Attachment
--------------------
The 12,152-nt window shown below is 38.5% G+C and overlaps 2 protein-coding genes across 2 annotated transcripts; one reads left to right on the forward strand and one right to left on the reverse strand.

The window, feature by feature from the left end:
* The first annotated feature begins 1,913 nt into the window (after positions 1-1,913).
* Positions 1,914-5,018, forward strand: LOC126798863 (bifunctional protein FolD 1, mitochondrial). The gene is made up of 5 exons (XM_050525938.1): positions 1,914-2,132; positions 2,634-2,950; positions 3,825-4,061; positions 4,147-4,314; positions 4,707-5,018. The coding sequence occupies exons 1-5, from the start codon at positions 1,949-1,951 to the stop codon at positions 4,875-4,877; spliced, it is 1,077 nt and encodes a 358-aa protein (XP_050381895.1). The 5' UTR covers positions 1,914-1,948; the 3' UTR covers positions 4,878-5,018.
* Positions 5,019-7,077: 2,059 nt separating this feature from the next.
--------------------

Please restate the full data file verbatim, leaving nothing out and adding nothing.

The 12,152-nt window shown below is 38.5% G+C and overlaps 2 protein-coding genes across 2 annotated transcripts; one reads left to right on the forward strand and one right to left on the reverse strand.

The window, feature by feature from the left end:
* The first annotated feature begins 1,913 nt into the window (after positions 1-1,913).
* Positions 1,914-5,018, forward strand: LOC126798863 (bifunctional protein FolD 1, mitochondrial). The gene is made up of 5 exons (XM_050525938.1): positions 1,914-2,132; positions 2,634-2,950; positions 3,825-4,061; positions 4,147-4,314; positions 4,707-5,018. The coding sequence occupies exons 1-5, from the start codon at positions 1,949-1,951 to the stop codon at positions 4,875-4,877; spliced, it is 1,077 nt and encodes a 358-aa protein (XP_050381895.1). The 5' UTR covers positions 1,914-1,948; the 3' UTR covers positions 4,878-5,018.
* Positions 5,019-7,077: 2,059 nt separating this feature from the next.